What to Expect from a Tutoring Session

When it comes to tutoring sessions, it's important to be an active participant and come prepared. Have your class notes, homework guidelines, textbooks, drafts, USB stick, calculator, and any other materials you may need ready. Be as specific as possible about what you hope to achieve in the mentoring session. The tutors will guide you through the learning process and will ask you a lot of questions during the session.

Be prepared to answer questions, try new things, and collaborate. You may be asked to work with other classmates during office hours. Work together and make sure you contribute positively to the group. During the first session, the tutor will introduce themselves and ask you some questions about yourself.

Their goal is to establish a friendly relationship to help you feel at ease. It's helpful to have your textbooks handy to show them what you're learning in class, as well as any evaluations of the school you're working on in the subject area where they're teaching you. Initial tutoring sessions usually follow a standard agenda in which the tutor does a lot of work trying to diagnose your academic performance and determine your strengths and weaknesses, all while trying to establish a personal relationship. As a tutor, your first lesson with each student is crucial to laying the foundation for an ongoing relationship and setting the agenda for future sessions.

Your tutor is there to teach you the basics of how to process and solve a question or task. They may seem like they are giving lectures, but in reality they are reviewing the methodology and processing strategies you can use to “unpack a question or task”. It's not uncommon for students to have one goal in mind (“get better grades”), but tutors can help break down the steps needed to achieve it. Tutoring sessions are walk-in and students are serviced on the order of arrival, as tutors are available.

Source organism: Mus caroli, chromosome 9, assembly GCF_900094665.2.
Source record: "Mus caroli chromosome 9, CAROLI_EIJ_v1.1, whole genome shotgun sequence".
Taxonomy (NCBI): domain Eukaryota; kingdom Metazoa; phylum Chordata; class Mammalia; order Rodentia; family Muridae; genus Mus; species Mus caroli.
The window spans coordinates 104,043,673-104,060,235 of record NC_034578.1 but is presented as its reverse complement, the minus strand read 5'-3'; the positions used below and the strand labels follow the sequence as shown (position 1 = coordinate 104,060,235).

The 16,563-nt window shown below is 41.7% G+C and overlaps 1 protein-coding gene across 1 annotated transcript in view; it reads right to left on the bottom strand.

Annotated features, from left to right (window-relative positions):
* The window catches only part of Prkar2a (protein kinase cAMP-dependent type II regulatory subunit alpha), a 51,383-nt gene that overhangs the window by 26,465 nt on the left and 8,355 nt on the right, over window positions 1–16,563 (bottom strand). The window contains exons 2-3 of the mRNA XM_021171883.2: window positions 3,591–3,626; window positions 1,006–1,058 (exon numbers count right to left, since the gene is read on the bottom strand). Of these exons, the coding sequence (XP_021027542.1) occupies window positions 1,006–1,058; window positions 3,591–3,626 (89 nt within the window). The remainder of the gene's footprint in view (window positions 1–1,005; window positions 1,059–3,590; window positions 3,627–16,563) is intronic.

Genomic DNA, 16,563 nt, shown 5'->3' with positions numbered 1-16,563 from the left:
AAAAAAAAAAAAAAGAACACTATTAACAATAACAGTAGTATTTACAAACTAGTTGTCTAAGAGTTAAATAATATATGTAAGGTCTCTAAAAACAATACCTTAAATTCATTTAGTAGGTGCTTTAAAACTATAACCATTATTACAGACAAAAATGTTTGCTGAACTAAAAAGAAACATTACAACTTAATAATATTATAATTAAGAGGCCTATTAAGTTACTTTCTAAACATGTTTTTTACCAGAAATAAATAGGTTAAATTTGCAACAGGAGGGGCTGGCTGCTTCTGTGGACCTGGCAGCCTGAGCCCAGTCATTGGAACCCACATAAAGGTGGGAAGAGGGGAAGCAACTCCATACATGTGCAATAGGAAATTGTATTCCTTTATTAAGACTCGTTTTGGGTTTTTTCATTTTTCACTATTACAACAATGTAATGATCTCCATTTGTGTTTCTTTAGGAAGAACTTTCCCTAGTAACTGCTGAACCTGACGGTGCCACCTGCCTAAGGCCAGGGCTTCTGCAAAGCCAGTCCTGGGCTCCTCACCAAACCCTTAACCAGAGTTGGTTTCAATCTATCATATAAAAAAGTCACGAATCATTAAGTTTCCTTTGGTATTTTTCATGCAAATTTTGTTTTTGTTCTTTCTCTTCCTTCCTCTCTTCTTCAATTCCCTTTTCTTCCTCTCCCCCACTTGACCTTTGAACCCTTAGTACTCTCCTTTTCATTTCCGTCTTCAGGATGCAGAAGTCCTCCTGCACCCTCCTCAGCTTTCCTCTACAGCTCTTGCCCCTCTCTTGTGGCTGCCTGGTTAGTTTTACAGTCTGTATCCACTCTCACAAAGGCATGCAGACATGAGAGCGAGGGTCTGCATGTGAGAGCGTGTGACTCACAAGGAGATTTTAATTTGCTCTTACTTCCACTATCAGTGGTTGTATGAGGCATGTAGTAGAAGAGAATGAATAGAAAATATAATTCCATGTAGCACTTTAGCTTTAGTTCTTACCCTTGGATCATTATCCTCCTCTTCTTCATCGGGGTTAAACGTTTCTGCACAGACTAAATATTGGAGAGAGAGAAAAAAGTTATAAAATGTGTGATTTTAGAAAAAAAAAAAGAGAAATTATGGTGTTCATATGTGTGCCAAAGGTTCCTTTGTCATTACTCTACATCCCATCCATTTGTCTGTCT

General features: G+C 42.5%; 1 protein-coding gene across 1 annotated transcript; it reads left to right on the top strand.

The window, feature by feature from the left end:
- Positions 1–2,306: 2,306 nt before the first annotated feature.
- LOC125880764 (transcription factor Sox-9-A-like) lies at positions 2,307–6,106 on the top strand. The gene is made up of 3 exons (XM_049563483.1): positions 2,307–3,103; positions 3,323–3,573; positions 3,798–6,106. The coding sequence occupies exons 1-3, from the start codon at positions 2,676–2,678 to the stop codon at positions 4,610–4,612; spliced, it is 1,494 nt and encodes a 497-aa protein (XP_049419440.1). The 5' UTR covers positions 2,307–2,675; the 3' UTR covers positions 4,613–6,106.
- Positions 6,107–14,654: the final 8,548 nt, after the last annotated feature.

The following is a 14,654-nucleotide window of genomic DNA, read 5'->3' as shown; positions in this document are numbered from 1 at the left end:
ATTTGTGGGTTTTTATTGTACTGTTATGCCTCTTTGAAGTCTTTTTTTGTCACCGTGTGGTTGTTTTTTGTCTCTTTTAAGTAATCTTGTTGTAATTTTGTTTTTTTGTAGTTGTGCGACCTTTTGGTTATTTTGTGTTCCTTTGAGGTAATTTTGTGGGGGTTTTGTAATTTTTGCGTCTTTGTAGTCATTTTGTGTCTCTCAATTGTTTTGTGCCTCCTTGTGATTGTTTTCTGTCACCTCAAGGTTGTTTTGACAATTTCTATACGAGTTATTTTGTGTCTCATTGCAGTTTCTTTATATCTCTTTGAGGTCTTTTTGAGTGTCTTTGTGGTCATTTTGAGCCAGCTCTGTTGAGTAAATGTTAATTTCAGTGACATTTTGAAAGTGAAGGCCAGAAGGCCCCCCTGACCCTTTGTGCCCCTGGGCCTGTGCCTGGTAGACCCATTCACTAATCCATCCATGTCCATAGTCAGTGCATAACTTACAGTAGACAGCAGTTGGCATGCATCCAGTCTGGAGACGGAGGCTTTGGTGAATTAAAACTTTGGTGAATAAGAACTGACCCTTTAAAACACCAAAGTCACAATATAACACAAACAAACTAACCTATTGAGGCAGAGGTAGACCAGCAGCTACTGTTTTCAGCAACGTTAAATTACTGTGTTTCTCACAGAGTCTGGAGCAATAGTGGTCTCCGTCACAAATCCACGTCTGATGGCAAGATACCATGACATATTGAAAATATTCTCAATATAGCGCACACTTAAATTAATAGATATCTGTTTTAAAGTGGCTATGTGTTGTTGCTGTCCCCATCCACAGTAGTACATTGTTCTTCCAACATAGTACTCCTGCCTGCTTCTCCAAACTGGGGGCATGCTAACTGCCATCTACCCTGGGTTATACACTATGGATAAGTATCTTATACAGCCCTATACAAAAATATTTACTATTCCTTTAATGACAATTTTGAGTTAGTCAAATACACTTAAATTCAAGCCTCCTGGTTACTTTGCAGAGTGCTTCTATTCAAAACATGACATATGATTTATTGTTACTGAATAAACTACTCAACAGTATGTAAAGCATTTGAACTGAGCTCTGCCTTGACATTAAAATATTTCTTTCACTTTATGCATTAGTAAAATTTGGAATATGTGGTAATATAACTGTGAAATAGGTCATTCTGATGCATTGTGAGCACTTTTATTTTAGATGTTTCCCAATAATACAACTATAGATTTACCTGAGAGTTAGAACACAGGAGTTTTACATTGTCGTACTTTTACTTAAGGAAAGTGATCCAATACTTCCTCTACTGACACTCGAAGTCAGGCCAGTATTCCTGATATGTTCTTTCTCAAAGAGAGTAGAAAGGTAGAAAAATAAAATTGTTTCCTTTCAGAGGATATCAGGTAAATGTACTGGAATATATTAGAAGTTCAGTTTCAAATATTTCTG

Some students feel that having a tutor is a sign of failure because they can't keep up with the work. When you're stuck, go to study groups, review sessions, office hours, tutoring resources, course website, lecture slides, videos, podcasts, and notes to find beneficial ways to connect with the material. If you find that a student is struggling with much of the content of a first lesson, they may quickly become discouraged and feel that tutoring is not for them. To help facilitate this assessment, your tutor will ask you a lot of questions about the topic you are struggling with. This might be more difficult if you don't know what you're going to cover, but as you teach more and more, you'll create a large bank of resources and references that you can build on.

Ask about deadlines and their current levels: The best tutors can quickly turn their students' hopes into shared goals. Your tutor will ask you questions about your interests, what motivates or excites you, life at school, TV shows or books that interest you, etc. It's important to remember that tutoring is not just about getting better grades; it's also about learning how to learn better. With guidance from an experienced tutor who can provide personalized instruction tailored to your individual needs and goals, you can develop better study habits that will help you succeed in school and beyond.

Lucy Tittle
Lucy Tittle

"Lucy Tittle is a seasoned marketing professional and online tutor, recognised for her expertise in driving marketing success across diverse industries. She holds a Master of Arts (MA) in Art History from the University of St. Andrews, where she actively contributed as an art and photography editor for The Tribe Magazine, among other notable roles. Lucy's educational journey also includes A-Levels from Caterham School.With a passion for both education and marketing, Lucy has built a remarkable career. She currently serves as a key member of the Senior Team at The Profs. Additionally, Lucy has held significant roles at The Progressive Technology Centre, Vardags, Dukes Education, and easyCar.com. Prior to that Lucy was a professional Tutor, working with Secondary School age students following 11+, GCSE, IB and A-level courses. "

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